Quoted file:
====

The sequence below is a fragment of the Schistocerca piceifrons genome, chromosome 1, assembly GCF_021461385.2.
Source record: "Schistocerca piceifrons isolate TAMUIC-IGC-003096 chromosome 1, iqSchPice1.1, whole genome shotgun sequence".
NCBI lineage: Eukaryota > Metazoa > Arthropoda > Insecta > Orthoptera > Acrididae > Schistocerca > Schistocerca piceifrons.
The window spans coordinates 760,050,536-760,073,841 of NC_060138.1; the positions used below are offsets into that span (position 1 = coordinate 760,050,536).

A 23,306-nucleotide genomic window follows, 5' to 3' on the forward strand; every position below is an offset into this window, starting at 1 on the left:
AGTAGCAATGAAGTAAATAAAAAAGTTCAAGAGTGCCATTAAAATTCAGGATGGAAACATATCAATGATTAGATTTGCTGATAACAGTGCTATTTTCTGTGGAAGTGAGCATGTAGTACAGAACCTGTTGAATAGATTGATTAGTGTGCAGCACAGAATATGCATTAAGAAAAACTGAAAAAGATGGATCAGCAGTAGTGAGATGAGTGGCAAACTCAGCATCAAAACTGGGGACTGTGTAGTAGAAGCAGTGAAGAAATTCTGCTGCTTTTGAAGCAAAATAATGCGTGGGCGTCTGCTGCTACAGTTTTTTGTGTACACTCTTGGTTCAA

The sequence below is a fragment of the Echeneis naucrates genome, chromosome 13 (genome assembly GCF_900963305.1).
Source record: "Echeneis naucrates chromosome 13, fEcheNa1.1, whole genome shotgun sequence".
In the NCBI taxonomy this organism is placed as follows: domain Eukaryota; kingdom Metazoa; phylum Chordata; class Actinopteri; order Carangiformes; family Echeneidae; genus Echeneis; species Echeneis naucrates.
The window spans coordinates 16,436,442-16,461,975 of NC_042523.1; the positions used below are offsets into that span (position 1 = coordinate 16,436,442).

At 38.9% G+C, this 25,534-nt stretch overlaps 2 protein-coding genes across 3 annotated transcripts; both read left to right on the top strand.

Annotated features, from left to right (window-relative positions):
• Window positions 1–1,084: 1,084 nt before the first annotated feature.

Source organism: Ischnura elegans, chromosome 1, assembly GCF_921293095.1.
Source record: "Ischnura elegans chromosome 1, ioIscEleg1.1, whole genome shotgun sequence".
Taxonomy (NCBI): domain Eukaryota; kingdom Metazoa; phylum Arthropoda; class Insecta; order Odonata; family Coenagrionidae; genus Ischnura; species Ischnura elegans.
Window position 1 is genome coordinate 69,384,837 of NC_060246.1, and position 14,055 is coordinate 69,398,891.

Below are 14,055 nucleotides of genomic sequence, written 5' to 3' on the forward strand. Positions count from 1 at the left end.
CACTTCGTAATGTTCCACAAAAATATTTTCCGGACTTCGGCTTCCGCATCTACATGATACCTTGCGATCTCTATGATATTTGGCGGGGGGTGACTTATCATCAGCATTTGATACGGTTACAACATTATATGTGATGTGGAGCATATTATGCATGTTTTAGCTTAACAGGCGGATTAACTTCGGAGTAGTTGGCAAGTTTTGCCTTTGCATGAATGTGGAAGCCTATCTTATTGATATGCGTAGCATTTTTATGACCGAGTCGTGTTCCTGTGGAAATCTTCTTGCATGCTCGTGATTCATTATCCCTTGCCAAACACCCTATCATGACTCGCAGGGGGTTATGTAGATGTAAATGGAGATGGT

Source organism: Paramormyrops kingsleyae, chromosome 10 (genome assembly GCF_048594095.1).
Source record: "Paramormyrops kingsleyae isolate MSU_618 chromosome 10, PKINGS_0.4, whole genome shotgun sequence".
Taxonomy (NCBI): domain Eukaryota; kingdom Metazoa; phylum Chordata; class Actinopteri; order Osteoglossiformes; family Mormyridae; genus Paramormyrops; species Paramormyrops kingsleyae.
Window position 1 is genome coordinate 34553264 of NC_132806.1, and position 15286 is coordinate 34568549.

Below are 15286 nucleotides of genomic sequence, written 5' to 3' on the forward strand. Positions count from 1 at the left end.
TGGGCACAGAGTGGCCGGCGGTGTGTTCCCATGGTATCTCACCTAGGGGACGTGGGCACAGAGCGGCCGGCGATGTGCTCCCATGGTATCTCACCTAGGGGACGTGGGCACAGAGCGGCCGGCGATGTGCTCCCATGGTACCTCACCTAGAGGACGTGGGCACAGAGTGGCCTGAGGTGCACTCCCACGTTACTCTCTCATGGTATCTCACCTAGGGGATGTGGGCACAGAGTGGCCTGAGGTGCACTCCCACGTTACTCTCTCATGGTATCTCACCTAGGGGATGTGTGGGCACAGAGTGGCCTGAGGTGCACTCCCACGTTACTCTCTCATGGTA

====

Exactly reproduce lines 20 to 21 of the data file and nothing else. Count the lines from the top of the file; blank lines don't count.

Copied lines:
Source organism: Paramormyrops kingsleyae, chromosome 10 (genome assembly GCF_048594095.1).
Source record: "Paramormyrops kingsleyae isolate MSU_618 chromosome 10, PKINGS_0.4, whole genome shotgun sequence".